Mercer said the man had to be cut out of the plane using extrication tools. Crews cut away pieces of the plane so the pilot could be removed without any further injuries.

Officials are unsure of what type of plane it was but said it was a single engine, small plane with one occupant.

Mercer said flight staff saw the plane turning back toward the runway and as far as he knows there was no flight plan filed.

The airport has seen very few crashes and very few engines, Mercer said. He said the Butler County Regional Airport has a great safety record.

There's no word on the extent of the man's injuries or his identity.

Story and video ➤ http://www.fox19.com






BUTLER COUNTY, Ohio —  A small plane crashed Tuesday morning at the Butler County Regional Airport, dispatchers confirm.

The single-engine AA-1B plane crashed on the runway during takeoff around 10 a.m., officials said.

The pilot was the only person on-board, and had to be extricated from the wreckage.

The pilot was flown to University of Cincinnati Medical Center, where his condition is unknown. His name has not been released.

According to crash investigators, the pilot was taking off when his plane had engine issues. The plane went down as the pilot tried to circle back to land.

The Federal Aviation Administration is now investigating.

“(We’ve had) very few crashes, very few instances here at the airport. Great safety record,” said Hamilton Fire Chief Mark Mercer.

The airport’s runways are in the city of Hamilton, therefore Mercer’s teams were the first on scene.

“We had to cut out little pieces of the plane so we could remove the pilot without any more injuries," Mercer said. 

The Butler County Regional Airport is a small airport owned by the Butler County Board of Commissioners. Most planes that take off or land at the airport are single-engine planes.

Story and video ➤ http://www.wlwt.com






A pilot had to be cut out of his plane after crashing at the Butler County Regional Airport Tuesday morning, officials said.

Hamilton Fire Chief Mark Mercer said the pilot had taken off from the airport just before 10 a.m. when the engine cut out. He said the man attempted to circle back to the runway, but ended up crashing.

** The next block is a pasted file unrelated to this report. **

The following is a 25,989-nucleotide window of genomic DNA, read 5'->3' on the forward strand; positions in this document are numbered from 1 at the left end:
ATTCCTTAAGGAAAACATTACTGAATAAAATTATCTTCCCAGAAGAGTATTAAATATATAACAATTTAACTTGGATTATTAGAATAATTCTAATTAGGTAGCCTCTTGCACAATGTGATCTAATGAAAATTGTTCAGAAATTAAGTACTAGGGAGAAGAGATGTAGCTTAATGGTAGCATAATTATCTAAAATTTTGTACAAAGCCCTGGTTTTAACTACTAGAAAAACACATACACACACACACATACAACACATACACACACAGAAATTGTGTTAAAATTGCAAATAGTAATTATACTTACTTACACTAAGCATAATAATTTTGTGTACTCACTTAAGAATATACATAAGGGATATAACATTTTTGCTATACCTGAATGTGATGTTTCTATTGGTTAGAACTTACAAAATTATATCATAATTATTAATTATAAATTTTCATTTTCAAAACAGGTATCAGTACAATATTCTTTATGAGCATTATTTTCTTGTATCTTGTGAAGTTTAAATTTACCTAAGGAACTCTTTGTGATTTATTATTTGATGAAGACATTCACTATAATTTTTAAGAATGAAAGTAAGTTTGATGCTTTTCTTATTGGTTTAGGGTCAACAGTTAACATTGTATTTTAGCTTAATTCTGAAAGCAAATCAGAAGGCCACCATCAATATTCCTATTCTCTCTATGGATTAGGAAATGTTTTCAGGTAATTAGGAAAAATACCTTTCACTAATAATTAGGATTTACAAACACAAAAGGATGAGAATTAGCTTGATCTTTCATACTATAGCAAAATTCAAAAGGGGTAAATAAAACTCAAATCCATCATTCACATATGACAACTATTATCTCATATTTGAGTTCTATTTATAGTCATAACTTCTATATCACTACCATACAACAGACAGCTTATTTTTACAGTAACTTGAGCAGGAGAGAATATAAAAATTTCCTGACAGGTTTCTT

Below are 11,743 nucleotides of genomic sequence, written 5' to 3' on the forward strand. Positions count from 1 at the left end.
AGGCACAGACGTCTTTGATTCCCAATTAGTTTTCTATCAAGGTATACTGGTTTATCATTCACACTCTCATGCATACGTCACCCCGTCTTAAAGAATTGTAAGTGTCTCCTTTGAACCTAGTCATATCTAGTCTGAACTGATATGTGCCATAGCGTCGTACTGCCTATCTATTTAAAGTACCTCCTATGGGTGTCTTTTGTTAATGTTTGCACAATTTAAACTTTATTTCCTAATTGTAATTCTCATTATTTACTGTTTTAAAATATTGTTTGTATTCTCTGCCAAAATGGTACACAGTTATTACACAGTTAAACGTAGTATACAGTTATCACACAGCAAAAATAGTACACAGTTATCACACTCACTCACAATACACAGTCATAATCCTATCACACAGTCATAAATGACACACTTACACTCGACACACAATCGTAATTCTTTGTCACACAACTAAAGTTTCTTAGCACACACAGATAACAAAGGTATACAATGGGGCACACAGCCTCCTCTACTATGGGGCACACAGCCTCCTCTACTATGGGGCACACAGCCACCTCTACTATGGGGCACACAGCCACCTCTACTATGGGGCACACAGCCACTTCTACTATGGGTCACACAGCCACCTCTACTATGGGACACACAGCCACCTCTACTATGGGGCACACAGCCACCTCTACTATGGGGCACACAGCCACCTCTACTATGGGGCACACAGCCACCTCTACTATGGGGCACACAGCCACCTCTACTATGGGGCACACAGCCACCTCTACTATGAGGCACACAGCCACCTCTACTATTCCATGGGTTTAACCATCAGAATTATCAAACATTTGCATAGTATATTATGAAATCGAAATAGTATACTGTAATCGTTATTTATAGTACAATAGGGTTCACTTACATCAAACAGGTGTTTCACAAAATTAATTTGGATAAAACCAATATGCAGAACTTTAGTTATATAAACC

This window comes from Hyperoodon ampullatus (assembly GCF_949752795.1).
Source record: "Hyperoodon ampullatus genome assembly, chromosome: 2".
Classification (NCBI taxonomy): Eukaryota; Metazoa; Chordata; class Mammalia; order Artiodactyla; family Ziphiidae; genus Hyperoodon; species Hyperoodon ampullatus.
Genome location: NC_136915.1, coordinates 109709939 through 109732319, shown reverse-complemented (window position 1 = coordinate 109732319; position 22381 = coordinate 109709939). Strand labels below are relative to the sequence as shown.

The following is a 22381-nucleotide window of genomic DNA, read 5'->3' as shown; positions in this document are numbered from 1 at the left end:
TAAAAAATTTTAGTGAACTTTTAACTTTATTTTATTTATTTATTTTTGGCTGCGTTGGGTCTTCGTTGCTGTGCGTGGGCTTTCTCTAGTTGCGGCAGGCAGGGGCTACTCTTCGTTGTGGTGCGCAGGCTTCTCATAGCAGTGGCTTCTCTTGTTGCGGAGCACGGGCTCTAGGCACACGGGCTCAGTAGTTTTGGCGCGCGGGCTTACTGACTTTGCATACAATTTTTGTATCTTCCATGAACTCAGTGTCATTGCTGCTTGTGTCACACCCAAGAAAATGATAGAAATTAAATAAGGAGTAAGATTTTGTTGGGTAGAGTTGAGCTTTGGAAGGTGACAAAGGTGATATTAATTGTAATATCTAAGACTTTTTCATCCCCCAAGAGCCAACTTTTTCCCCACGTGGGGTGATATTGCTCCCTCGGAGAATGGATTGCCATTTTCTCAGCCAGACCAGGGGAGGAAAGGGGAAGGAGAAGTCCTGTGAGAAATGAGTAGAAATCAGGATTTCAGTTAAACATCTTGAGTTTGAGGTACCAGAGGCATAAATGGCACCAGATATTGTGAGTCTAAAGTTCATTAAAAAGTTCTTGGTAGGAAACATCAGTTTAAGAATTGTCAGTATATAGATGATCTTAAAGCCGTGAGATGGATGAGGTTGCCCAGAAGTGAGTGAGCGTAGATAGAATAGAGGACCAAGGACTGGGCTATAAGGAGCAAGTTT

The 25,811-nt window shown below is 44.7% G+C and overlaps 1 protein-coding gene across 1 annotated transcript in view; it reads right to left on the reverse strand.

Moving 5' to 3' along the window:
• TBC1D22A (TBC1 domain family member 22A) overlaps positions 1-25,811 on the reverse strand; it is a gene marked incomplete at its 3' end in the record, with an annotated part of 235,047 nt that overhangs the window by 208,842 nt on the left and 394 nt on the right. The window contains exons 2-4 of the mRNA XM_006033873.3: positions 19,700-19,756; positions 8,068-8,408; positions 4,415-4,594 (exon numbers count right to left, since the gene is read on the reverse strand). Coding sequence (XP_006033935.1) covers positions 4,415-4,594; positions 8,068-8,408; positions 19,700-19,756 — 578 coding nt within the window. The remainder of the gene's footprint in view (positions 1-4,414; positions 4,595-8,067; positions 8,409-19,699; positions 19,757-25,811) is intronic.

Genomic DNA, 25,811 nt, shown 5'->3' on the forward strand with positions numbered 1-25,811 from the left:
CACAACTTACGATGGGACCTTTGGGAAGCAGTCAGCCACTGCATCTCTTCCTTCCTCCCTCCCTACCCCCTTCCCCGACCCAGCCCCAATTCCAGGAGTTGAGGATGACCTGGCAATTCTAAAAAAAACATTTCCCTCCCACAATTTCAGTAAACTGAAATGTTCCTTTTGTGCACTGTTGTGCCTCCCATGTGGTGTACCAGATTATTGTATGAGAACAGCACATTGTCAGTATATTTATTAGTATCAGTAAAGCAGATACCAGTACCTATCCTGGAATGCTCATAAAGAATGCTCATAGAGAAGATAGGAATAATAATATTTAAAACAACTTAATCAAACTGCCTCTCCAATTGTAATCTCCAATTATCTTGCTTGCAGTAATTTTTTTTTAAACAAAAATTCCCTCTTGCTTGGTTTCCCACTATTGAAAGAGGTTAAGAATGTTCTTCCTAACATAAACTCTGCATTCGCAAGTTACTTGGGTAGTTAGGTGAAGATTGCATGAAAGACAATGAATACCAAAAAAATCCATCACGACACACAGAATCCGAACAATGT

The single-engine plane came to rest on a concrete pad surrounded by grass. The port side wing was torn off and one side of the landing gear has collapsed. The propeller had also come off the plane.

Mercer said the pilot, whose identity has not been released, was flown by helicopter to University of Cincinnati Medical Center for treatment. The chief did not know the extent of the man's injuries.

Hamilton emergency crews responded to the airport in about four minutes, Mercer said. He explained that the pilot was trapped in the plane and had to be cut out of it.

Mercer said the pilot was conscious and breathing when he was flown to the hospital.

The Federal Aviation Administration is investigating the crash.

Original article can be found here ➤ https://www.cincinnati.com





BUTLER COUNTY, Ohio (WKRC) - A small plane crashed at the Butler County Regional Airport Tuesday morning. A medical helicopter took the pilot to UC Medical Center.

The plan crashed at about 9:45 a.m. at the airport. It ended up on its top.

Investigators said the engine quit shortly after takeoff. He circled back but was unable to land.

Only the pilot was in the plane. He was trapped inside the plane until firefighters got him out. There is no word on his condition.

Federal investigators are looking into the crash.

Original article can be found here ➤ http://kutv.com